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November 2, 2018

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Home » City specials » Chengdu

Chengdu has pandas and much more ...

Chengdu has long been famous for its adorable pandas, mouth-numbing spicy Sichuan cuisine and fiery hotpot. And a megacity in west China had more reasons to be cheerful when the region’s newborn baby pandas made their first appearance at Chengdu Research Base of Giant Panda Breeding during the National Day holiday.

But Chengdu has much more to offer than just pandas. It has topped the list of the happiest cities in China for many years.

As the city is becoming more open and inclusive, Chengdu’s level of internationalization is also rising year by year and is attracting more foreigners to take up residence in the capital of Sichuan Province.

Londoner Daisy Peak moved to Chengdu three years ago for an internship, after completing Contemporary Chinese Studies at the University of Nottingham in the United Kingdom, and in Ningbo, eastern China’s Zhejiang Province.

She married a man from Sichuan and set up Laowai Here, a human resources company which recruits foreign talent for local companies and helps foreigners settle in the city.

“For people who have never been here before, Chengdu is considered to be a central city in the southwest. Everyone can speak about the things written on the city’s name card, which are the panda and hotpot,” said Peak. “But for people who have lived here for a while, the city has another kind of charm. Chengdu has a long history of being an open and friendly city. It offers an inclusive atmosphere, a cozy pace of life and international business environment.”

Peak describes her life in Chengdu as “very Chinese.”

“I go and visit my popo (mother-in-law) on the weekends,” she said. “I walk my dog, play cards with friends while drinking 5 yuan (72 US cents) tea in a local community. Eat some chuanchuan (a type of hotpot with skewers of meat and vegetables) after work with my colleagues. Life is good.”

Another convert is Simon Poulsen, a consultant working for an agricultural science park in Denmark, who has focused on Chengdu for the past four or five years, after 26 visits to China.

“Chengdu has been mentioned quite a lot in the Western business media as one of the fastest growing cities in the world,” he said.

“And things are moving to the west (of China) as everything on the east coast is becoming expensive.”

He came looking for an ideal location to start his company’s China office, which he hopes could replace its temporary regional office in Bangkok.

“I visited several cities in China. A handful of pig farming companies in Chengdu showed interest in buying Danish high-tech farming technology, and we have great potential for further collaboration,” he said.

“Also another reason for us to come here is because this is where EUPIC (the EU Project Innovation Center) is headquartered and we have great support from them.”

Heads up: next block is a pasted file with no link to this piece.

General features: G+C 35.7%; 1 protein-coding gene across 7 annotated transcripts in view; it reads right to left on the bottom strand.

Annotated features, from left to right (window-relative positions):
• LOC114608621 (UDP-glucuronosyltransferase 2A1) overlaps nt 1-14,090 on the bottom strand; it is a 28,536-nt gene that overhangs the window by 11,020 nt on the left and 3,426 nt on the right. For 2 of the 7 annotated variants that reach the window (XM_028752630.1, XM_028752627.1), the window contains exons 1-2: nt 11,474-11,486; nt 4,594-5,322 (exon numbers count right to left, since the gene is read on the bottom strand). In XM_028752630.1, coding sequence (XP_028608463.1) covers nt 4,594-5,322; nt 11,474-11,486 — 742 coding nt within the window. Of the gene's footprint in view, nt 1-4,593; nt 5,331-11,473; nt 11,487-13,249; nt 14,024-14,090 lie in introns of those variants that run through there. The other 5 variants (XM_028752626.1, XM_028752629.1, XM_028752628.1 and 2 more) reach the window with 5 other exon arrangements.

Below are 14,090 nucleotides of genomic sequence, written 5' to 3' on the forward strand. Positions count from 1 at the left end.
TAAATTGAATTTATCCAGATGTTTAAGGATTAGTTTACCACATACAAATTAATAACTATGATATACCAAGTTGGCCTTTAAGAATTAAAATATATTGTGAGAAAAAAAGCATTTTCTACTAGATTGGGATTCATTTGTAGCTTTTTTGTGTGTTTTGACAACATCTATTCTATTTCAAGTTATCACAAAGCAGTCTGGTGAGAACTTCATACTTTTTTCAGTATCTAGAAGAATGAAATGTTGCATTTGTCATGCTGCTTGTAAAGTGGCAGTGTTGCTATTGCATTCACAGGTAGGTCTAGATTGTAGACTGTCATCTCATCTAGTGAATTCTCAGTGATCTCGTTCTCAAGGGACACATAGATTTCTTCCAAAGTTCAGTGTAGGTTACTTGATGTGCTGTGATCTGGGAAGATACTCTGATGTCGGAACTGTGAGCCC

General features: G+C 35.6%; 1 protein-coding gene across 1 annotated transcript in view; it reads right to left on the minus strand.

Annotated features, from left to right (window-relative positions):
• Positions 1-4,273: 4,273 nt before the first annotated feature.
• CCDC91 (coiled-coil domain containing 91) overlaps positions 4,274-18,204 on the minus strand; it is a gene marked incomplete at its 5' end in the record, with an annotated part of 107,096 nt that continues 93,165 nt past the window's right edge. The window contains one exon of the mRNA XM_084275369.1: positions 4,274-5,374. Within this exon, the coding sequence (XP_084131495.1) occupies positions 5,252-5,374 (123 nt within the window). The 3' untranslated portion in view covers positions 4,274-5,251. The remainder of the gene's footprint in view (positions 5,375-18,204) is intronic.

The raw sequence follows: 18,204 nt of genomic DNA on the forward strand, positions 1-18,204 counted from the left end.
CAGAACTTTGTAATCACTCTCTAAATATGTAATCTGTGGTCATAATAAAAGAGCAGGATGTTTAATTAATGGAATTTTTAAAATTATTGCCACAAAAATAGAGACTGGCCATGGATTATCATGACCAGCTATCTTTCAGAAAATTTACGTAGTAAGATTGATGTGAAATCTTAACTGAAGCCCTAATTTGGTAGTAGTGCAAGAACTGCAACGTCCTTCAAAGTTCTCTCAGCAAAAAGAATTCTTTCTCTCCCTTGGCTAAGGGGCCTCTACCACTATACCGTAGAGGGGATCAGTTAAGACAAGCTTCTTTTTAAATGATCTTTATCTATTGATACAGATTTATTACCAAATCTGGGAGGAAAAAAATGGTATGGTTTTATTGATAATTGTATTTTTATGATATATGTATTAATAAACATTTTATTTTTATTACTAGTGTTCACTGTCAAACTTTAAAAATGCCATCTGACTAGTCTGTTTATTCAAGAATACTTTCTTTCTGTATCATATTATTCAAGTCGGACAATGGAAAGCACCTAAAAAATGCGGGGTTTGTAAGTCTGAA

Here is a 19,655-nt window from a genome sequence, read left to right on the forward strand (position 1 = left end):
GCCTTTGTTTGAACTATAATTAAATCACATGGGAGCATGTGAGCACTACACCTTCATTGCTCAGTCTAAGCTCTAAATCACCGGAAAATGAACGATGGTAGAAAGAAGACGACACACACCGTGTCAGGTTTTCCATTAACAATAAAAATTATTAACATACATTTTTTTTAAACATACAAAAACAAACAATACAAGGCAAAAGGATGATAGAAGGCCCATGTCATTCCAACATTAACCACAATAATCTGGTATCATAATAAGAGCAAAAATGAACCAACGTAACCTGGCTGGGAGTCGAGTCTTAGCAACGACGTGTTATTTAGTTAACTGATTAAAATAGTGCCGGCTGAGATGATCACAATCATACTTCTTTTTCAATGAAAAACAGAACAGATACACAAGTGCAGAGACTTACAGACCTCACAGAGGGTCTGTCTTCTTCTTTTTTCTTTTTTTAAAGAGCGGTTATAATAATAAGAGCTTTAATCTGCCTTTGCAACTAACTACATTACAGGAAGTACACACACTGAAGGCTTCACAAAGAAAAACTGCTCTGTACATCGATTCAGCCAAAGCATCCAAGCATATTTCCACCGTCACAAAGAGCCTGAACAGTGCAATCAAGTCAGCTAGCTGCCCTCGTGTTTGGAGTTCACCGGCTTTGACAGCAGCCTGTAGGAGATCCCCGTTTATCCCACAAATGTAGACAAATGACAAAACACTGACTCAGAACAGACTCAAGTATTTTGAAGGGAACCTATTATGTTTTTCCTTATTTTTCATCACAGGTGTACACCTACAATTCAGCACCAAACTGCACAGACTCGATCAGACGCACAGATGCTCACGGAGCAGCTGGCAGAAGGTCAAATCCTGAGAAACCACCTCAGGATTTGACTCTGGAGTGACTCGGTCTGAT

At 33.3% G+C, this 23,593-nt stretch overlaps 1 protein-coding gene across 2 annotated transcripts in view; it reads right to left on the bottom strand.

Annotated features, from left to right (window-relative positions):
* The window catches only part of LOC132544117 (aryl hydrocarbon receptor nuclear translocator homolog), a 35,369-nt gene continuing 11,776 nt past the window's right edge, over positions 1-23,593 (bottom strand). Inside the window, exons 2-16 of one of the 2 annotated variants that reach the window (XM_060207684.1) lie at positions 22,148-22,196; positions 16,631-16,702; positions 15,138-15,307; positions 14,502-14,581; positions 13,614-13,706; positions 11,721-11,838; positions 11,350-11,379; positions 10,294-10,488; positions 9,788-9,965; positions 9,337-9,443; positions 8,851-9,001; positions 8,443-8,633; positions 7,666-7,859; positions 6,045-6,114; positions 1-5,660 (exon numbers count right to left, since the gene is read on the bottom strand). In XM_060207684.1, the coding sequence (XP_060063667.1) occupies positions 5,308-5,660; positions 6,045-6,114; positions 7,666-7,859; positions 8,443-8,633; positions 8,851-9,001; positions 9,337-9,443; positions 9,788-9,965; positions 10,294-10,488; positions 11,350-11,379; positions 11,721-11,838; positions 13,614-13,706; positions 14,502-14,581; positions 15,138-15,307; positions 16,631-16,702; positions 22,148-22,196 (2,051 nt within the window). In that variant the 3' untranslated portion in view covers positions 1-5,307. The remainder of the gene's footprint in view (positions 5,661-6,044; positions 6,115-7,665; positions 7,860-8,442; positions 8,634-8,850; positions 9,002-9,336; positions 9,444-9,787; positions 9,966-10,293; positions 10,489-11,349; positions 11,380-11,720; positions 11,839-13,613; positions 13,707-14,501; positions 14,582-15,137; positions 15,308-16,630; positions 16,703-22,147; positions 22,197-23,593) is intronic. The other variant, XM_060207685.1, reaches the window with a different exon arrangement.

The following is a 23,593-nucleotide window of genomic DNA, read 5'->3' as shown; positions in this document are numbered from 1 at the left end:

EUPIC is an international cooperation platform jointly established by China and the EU, headquartered in Chengdu. With an extensive network in the EU and in China, EUPIC facilitates the soft landing of EU companies in China and helps Chinese companies expand abroad.

For the past 10 years, it has hosted the annual EU-China Business and Technology Cooperation Fair in Chengdu, which offers matchmaking and showcasing opportunities for EU and Chinese companies.

The Business and Innovation Center for China-Europe Cooperation (CCEC) was launched in May last year collectively by the EU commission, Chengdu government, Chengdu High-Tech Industrial Development Zone and also EUPIC.

With its services covering 18 provinces in western and northern China, and 65 countries around the world, CCEC has become a comprehensive platform for Sichuan Province and the other cities in west China seeking collaboration in trade, investment and technology with the EU.

“We hope to be a home base for all EU companies attempting to enter the Chinese market,” Lara Zheng, the EUPIC president’s executive assistant, told Shanghai Daily.

The 194-meter-high CCEC building in the Chengdu High-Tech Industrial Development Zone marks a new beginning for EU-China cooperation.

The 210,000-square-meter CCEC includes different functional areas such as exhibition halls, restaurants, hotel and office space.

More than 40 companies, institutions and representative offices from the EU and other countries have already moved in.

Zheng from EUPIC told Shanghai Daily that cooperation between the EU and China has been shifting from purely trade to technology transfer, technology innovation and technology co-development.

“I think in future financial investment will be an emerging area for companies in China and Europe,” she said.

“We organized the first EU-China Tech Scale-up Summit in May this year, allowing startups to have roadshows for investors from both sides. Chengdu has been known to the world, recognized by more and more people abroad.”

Chengdu has the largest number of Fortune 500 companies, greatest amount of investment and widest range of invested industry among all cities in central and western China.

So far, there are 285 Fortune 500 companies and 17 consulate-generals in Chengdu. From January to June this year, a total of US$6.3 billion foreign capital has been invested in Chengdu, while 255 new foreign investment projects were approved.


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